GPs Under Pressure

Dr Helen Stokes-Lampard, chair of the Royal College of General Practitioners, said in a statement that general practitioners "are in an incredibly difficult position when it comes to antibiotics prescribing.

"We are under huge pressure not to prescribe, and publicly vilified when we are deemed to do so too readily, yet we know that in some cases antibiotics are a matter of life or death."

She said: "Getting the balance right every time is extremely challenging."

Dr Stokes-Lampard emphasised that GPs are doing "an excellent job" in reducing antibiotic prescribing "but our priority will always be the patient in our consultation room, and we will prescribe based on the unique combination of factors potentially affecting that patient's health at that time".

Acknowledging the need to curb antibiotic resistance, she nevertheless added: "antibiotics are also important, life-saving drugs and it's vital that doctors are not deterred from using them when they think it's appropriate to do so."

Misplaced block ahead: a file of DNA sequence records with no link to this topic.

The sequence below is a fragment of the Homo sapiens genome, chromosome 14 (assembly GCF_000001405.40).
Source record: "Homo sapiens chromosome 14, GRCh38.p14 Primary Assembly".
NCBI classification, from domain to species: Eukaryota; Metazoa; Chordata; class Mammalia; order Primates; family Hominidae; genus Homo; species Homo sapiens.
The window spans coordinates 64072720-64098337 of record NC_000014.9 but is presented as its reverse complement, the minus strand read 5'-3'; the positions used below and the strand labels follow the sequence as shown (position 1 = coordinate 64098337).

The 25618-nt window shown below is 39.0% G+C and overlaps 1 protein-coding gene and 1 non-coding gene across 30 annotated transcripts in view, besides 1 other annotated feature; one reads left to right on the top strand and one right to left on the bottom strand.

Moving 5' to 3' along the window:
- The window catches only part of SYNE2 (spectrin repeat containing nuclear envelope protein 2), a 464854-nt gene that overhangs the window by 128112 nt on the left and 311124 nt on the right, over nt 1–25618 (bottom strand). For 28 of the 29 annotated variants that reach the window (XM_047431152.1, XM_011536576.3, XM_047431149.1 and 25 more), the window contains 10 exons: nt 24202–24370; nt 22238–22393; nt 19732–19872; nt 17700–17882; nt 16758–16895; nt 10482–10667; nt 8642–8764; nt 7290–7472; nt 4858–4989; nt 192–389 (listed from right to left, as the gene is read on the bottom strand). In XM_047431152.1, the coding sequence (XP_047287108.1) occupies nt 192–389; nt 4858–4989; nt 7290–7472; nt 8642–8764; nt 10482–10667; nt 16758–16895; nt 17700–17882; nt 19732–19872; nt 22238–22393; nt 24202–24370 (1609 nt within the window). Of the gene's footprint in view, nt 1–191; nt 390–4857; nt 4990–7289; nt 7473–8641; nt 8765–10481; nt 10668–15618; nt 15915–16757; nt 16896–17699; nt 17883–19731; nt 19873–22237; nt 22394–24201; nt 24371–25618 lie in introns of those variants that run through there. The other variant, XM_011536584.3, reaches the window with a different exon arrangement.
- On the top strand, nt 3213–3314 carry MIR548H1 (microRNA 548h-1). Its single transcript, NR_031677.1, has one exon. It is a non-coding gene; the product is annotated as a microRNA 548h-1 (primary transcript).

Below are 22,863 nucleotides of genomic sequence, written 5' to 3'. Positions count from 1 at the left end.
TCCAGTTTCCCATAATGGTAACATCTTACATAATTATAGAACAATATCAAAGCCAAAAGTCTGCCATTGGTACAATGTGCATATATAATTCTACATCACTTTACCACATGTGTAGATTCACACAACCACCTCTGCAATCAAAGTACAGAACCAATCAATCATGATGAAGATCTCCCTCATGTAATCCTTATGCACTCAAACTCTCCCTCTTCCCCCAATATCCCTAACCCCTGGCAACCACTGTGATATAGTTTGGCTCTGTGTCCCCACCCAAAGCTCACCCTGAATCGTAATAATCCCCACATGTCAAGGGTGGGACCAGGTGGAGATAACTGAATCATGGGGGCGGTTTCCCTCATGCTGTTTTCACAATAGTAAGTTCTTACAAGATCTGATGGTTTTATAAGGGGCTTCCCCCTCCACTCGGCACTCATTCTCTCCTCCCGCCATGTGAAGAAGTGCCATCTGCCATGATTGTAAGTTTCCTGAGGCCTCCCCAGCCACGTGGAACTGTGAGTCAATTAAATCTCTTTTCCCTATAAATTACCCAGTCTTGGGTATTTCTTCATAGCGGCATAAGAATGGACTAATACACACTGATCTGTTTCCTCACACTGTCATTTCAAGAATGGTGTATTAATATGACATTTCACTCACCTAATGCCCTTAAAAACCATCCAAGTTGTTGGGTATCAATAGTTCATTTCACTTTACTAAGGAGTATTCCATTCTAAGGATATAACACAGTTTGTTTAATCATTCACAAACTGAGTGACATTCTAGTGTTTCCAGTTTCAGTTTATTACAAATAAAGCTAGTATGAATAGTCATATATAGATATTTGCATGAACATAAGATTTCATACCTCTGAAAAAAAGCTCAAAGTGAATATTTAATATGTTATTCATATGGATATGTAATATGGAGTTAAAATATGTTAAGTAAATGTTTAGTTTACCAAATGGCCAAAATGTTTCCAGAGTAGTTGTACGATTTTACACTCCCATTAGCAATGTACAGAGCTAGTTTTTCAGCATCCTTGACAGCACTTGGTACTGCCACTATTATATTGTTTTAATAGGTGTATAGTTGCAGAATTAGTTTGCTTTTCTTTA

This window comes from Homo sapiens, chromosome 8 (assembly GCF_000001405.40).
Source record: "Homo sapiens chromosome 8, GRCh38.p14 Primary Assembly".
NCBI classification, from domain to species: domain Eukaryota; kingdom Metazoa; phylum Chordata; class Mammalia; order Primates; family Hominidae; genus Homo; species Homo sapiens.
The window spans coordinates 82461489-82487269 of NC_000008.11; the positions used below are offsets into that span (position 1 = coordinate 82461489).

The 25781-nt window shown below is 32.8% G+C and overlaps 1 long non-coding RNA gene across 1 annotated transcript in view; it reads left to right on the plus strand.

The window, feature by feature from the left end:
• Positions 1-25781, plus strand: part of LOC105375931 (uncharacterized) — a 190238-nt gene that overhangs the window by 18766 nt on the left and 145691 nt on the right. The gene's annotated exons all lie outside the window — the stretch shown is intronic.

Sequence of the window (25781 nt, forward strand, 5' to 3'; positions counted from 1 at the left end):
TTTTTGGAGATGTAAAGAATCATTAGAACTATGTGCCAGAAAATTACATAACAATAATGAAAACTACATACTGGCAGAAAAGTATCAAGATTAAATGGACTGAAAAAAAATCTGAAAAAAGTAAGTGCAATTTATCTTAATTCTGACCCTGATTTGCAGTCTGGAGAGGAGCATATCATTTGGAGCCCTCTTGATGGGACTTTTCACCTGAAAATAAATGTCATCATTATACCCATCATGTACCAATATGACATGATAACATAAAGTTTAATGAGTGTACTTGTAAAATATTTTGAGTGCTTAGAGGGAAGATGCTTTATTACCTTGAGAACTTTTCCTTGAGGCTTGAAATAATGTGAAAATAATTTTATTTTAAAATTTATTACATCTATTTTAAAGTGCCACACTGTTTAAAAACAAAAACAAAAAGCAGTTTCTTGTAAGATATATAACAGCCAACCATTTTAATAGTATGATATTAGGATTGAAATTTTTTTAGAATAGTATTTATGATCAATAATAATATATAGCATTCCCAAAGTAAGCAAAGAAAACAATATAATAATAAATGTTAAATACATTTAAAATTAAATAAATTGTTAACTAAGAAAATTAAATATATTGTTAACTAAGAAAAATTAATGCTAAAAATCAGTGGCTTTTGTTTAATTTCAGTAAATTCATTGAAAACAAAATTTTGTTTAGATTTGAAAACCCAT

Overuse of Antibiotics

The researchers point out that the overuse of antibiotics increases the risk not only of antibiotic resistance but also adverse effects such as diarrhoea, rash, and candidiasis, as well as, more seriously, Clostridium difficile infection.

While studies examining overuse of antibiotics in primary care have traditionally looked at the initial prescribing decision, relatively little attention has been paid to the length of treatment.

It is suggested that courses be long enough to treat the target bacteria, but "current concerns primarily relate to the development of resistance in common commensal bacteria, rather than in the ones causing the infections," the researchers write.

To look at this issue further, they gathered data from The Health Improvement Network, a primary care electronic database of representative general practice consultations. They looked at data on oral antibiotic prescribing in 2013–2015 for acute sinusitis, acute sore throat, acute cough and bronchitis, pneumonia, acute exacerbation of chronic obstructive pulmonary disease (COPD), acute otitis media, acute cystitis, acute prostatitis, pyelonephritis, cellulitis, impetigo, scarlet fever, and gastroenteritis.